CFCT Busts Commodity Trading Fraud - The Industry Spread

Michael Volpe

After spending a decade in finance, Michael Volpe has been a freelance investigative journalist since 2009. His work has been published locally in the Chicago Reader, Chicago Crusader, Chicago Heights Patch, and New City. Nationally, Volpe's work has appeared in a wide variety of publications including the Washington Examiner, the Daily Caller, Crime Magazine, the Southern Christian Leadership Conference Newsletter, and Counter Punch. Volpe has been recognized by whistleblowers as leading the charge in getting their stories out. His first book Prosecutors Gone Wild was published in October 2012, his second book The Definitive Dossier of PTSD in Whistleblowers was published in February 2013 and his third book Bullied to Death was published in August 2015.

Commodity Futures Trading Commission

CFCT Busts Commodity Trading Fraud

March 6, 2018

A commodities trading fraudster who used Craig’s List to entice potential clients has been busted by the Commodities Futures Trading Commission (CFTC).

The CFTC made the announcement against Lon Olen Friedrichsen of Alton, Iowa, accusing him of acting as commodities trading advisor without registering, among a series of frauds.

“The Commodity Futures Trading Commission (CFTC) filed a civil enforcement action in the U.S. District Court for the Southern District of New York, charging Lon Olen Friedrichsen of Alton, Iowa, with fraud and failing to register with the CFTC as a Commodity Trading Advisor,” The CFTC stated.  as required. Friedrichsen, as alleged, also solicited clients under the names of Lon Kummer and Lon Richardson, but omitted that these were false names.

“The CFTC’s Complaint alleges that from at least December 16, 2014 through May 24, 2017, Friedrichsen fraudulently solicited clients in New York, New York and throughout the United States by making false statements in violation of the Commodity Exchange Act (CEA). Specifically, the Complaint alleges that Friedrichsen solicited clients for his fraudulent scheme via Craigslist ads, telephone, and e-mail. In these solicitations, the CFTC alleges that Friedrichsen made numerous materially false and misleading statements concerning his trading successes, omitted material facts, guaranteed future trading profits, and prepared false trading statements.”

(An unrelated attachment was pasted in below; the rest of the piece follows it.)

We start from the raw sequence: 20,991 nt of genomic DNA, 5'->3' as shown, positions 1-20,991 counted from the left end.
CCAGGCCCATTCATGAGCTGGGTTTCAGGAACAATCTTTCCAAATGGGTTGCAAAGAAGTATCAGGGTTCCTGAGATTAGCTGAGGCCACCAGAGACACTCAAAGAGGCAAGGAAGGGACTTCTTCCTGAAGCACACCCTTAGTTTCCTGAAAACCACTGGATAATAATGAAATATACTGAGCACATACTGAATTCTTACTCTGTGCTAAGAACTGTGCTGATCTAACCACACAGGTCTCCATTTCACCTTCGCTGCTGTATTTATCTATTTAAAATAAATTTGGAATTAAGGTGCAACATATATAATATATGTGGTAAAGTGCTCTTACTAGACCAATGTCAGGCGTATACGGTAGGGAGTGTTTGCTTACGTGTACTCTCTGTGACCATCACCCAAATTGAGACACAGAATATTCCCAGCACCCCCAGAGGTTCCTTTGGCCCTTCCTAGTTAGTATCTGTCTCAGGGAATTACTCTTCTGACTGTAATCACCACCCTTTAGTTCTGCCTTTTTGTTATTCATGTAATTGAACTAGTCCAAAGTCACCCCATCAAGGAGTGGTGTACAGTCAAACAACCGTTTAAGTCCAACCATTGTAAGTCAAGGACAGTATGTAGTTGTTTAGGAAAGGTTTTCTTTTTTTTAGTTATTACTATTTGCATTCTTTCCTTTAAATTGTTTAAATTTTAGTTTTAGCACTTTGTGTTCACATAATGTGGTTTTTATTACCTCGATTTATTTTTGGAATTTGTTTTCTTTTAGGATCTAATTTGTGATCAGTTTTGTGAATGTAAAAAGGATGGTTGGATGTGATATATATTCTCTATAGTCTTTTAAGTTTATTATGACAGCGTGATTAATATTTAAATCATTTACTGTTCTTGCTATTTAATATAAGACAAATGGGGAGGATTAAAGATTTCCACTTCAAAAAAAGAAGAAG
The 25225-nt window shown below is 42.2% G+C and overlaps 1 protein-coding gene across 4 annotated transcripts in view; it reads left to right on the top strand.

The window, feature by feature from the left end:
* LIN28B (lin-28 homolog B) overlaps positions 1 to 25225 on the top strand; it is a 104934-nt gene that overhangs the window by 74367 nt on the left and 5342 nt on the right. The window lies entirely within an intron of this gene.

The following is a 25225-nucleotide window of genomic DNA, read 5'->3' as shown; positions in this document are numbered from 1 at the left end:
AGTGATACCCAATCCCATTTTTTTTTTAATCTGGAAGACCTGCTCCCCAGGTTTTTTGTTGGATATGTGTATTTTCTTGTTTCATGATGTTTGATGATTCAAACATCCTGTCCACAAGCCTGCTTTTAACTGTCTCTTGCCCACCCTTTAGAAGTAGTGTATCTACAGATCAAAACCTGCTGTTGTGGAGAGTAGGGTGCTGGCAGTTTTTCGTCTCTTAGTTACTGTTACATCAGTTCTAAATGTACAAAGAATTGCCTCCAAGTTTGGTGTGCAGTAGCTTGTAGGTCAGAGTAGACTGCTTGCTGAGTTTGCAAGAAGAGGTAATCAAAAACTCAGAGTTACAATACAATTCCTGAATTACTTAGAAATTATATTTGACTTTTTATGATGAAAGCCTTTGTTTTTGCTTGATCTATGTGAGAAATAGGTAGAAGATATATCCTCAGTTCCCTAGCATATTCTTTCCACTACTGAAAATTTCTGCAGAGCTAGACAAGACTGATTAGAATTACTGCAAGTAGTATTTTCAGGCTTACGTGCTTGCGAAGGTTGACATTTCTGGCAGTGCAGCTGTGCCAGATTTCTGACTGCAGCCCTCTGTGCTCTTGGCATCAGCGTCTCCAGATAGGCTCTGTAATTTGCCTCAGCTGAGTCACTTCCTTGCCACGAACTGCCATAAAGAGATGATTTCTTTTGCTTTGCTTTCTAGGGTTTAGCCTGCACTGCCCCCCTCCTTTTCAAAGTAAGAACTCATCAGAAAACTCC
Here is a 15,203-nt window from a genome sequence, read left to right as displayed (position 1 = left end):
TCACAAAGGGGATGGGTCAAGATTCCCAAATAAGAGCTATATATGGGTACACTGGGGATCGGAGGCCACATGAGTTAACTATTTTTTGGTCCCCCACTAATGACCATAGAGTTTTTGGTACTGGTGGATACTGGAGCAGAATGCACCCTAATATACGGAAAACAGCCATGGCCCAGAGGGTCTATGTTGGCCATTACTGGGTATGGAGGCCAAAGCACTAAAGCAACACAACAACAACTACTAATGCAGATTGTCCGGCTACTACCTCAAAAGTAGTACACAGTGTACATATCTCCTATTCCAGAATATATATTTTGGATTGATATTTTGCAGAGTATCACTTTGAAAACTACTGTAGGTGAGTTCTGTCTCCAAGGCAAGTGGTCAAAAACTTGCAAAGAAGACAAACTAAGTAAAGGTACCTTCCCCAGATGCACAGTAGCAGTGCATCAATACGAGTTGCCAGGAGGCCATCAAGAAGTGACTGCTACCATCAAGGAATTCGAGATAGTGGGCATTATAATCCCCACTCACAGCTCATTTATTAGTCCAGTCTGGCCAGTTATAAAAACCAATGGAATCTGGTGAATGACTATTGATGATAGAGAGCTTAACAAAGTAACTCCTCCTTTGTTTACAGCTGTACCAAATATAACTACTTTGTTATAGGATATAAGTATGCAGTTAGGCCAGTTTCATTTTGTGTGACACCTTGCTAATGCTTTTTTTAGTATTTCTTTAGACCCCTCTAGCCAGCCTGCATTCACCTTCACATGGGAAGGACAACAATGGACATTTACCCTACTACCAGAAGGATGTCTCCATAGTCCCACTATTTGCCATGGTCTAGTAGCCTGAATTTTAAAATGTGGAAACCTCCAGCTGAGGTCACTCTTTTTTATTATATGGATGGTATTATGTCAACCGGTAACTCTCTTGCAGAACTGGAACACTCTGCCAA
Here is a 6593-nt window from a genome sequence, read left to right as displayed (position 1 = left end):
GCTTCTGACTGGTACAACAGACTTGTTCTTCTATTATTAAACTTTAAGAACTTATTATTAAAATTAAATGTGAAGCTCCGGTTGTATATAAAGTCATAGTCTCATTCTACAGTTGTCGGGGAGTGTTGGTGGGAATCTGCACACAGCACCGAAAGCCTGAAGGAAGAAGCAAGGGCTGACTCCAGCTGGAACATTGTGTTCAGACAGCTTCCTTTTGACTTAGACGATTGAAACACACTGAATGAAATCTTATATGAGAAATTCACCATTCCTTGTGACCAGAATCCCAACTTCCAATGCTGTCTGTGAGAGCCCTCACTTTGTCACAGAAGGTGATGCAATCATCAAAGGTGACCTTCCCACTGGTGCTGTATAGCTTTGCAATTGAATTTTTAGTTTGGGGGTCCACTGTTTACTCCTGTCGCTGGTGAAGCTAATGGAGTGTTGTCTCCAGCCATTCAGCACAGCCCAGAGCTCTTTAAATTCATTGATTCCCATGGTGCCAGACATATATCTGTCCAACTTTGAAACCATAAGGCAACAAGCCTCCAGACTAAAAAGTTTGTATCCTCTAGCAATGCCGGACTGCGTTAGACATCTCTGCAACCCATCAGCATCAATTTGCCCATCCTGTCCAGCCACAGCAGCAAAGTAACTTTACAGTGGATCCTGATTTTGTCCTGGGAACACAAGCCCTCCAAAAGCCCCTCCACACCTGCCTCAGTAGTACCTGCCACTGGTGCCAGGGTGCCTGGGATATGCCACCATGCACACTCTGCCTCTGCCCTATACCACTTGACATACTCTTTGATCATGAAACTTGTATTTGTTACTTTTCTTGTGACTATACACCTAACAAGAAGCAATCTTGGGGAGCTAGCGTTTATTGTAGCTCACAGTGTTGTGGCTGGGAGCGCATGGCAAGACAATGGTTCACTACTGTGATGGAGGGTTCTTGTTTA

Friedrichsen found potential investors on the popular website, Craig’s List, according to CFTC’s statement.

According to the complaint, he posted this advertisement on Craig’s List on September 23, 2015, “10% ROI [Return on Investment] daily!! I currently trade over $5 mil and am looking to expand up to $100mil. Do you want to make these kinds of returns?”

These claims proved false and misleading, according to CFTC’s complaint: “At the time Friedrichsen made this claim, and at all times during the Relevant Period, Friedrichsen was not consistently earning a 10% Return on Investment (‘ROI’) daily.” The CFTC noted. “For example, from approximately April 11, 2016 to May 9, 2016, Friedrichsen lost approximately $98,700 of $100,000, or 98.7%, of the funds he traded in futures contracts for Client A.”

The CFTC continued: “Friedrichsen advertised guaranteed returns of “10% net profit per day” when guaranteed returns are a fiction in futures trading. Despite making these statements, Friedrichsen omitted the fact that he did not make 10% net profits per day and frequently lost client funds when trading in their accounts.”

The CFTC further noted that guarantees are non-existent in commodities trading.

In this litigation, the CFTC seeks restitution to defrauded customers, disgorgement of ill-gotten gains, civil monetary penalties, permanent registration and trading bans.

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